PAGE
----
that level. The method usually suggested is to select some price index number, for exa-mple of wholesale prices or of cost of living, and to shape monetary policy according to variations in the pricn index number. If the price index number shqws a tendency to

fall or to rise, the appropriate action is to expand or to contract credit respectively. It is difficult, if not impossible, to choose an inde:x number which ought to be kept stable in all circumstances. Any price index number which purports to show movements in a general

level of prices is only a rough guide. The stabilization of a general price level might be undesirable if it checked a fall in prices which would otherwise have followed more efficient production. More important than this is the practical difficulty that, although expan­ sion and contraction of credit are often accompanied by rising and falling prices respectively, so many factors enter into the determina­

tion of prices that there is no guide as t o ho w much change in the volume of credit will suffice for a given rise or fal1 in the selected price level. We do not think, therefore, that the Commonwealth Bank should adopt a policy of expanding and contracting credit to the movements of some selected price index number.

Price fluctuations are little more thart symptoms, and their prevention or mo5iification is to be sought in other ways. As we point out,

however, the Commonwealth Bank should pay attention to movements in prices, and use thein as one of the guides in shaping and carrying out its policy. 524. Another policy which has been proposed for the Common­

wealth Bank is that of. maintaining stability of exchange. In

practice this means stability of exchange with sterling, and therefore with all currencies which maintain stability with sterling. The policy is not one of stability at all costs. It means that small movements in London funds would not be allowed to affect the exchange rate, nor even large movements if it were expected that they would be

reversed in a reasonably short space of time. But if there are

permanent and decisive changes in economic conditions at home or

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THB DEsiRABLE OBJEcTivEs OF A MoNETARY AND BANKING SYSTEM.

abroad, imposin g a strain on the exchange rate, the policy involves an alter ation of the r ate and its maintenance at the new level.

It is clear that the maintenance of a st able exchange rate with sterling has advantages both to expoi·ters and importers, who are able to carry on their business f r ee from the risk of loss arising from movements in the r ate. The policy of a stable exchange rate is easy to understand, and its success or failure is easily tested, but the steps necessary to carry out the policy may be by no means simple. We think that the maintenance of stability of exchange with sterling Will be, apart from exceptional circumstances, a wise policy for the Commonwealth Bank. But we do not consider that it should he the single or even the central aim of the Commonwealth Bank, and we hold that, with all its importance, it should be subordinate to another policy to which we now turn.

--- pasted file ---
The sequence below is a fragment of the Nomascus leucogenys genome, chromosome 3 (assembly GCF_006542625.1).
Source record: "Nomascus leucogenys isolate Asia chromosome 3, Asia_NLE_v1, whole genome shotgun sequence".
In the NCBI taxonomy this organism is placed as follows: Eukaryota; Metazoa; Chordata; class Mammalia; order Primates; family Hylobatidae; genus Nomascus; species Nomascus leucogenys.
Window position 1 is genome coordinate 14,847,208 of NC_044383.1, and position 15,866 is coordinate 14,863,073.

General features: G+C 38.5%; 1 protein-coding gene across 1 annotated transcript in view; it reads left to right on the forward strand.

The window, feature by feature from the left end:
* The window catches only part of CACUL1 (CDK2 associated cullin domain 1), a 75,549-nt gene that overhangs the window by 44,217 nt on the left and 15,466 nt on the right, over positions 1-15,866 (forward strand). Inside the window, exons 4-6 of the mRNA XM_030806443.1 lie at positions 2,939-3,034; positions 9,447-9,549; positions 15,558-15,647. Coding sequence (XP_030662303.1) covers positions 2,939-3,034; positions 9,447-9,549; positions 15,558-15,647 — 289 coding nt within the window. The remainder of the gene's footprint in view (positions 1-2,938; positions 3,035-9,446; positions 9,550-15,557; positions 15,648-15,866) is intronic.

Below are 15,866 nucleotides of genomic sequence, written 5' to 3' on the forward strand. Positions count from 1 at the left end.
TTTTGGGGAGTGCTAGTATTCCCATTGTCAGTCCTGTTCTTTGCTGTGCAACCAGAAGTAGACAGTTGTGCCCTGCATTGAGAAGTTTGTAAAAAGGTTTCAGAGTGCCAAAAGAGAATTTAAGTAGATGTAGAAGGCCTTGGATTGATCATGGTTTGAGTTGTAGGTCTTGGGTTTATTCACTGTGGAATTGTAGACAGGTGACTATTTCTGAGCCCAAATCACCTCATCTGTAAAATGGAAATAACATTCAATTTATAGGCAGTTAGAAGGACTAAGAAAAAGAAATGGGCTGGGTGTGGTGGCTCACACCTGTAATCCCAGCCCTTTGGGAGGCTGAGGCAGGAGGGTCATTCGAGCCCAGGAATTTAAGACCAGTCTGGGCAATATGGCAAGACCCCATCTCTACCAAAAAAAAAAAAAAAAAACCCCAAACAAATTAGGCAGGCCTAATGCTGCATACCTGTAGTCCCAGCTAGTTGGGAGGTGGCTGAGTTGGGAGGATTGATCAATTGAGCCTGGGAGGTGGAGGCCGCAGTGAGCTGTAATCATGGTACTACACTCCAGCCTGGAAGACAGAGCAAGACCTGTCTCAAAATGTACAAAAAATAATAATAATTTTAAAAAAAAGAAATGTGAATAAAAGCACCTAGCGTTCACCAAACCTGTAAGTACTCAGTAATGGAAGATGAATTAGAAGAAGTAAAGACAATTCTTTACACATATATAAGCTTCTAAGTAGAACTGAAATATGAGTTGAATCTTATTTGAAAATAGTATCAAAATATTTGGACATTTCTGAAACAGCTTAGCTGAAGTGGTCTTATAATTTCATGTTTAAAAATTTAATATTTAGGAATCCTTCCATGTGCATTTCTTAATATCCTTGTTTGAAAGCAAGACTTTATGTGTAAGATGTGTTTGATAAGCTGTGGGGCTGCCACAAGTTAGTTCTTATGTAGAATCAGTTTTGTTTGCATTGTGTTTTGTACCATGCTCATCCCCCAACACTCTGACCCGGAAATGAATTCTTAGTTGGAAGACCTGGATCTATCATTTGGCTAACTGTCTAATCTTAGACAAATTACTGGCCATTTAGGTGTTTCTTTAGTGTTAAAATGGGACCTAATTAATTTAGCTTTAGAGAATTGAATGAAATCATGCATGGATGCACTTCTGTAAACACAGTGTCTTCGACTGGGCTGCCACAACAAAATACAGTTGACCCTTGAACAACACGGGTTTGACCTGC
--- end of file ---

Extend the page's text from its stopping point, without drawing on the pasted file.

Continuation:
525. 'rhe Commonwealth Bank should make its chief consideration the reduction of fluctuations ,in general economic activity in Australia, thereby maintaining such stability of internal conditions as is con­ sistent with the change which is necessary if economic progress is to take place. Such a policy is less precise than the policy of stability of exchange, and is also one the success of which is much more difficult to test, but we consider that the idea underlying it is of fundamentally greater importance. The policy will demand different action at different times. Expansion of credit is appropriate when it is required to raise the level of business activity and employment, and contraction when it is required to prevent the development of boom conditions which are likely to end in a depression.

526. As part of this policy, the exchange rate would generally be kept stable. The policy is not to fix the exchange rate and req,uire the economy in ordinary circumstances to adjust itself to that rate, but to keep the economy reason'a.bly stable and to move the exchange rate, i! necessary, as one means to that end. The Bank would have to choose, from the information at its disposal, the factors to be considered in deciding what credit policy to pursue. It would require to pay attention to movements, for example, in internal prices, the volume and prices of exports and imports, the balance of payments, interest rates, unemployment, government finance, wage rates, profits, and real and money incomes. The Bank would have to taking all factors into account and allowing

due weight to each, how far its policy should be one of expansion or contraction. For this purpose, it is essential that the Bank should have the fullest information as to general trends in business conditions both at home and abroad, and that it should be able to obtain, from banks and from other sources, any necessary information.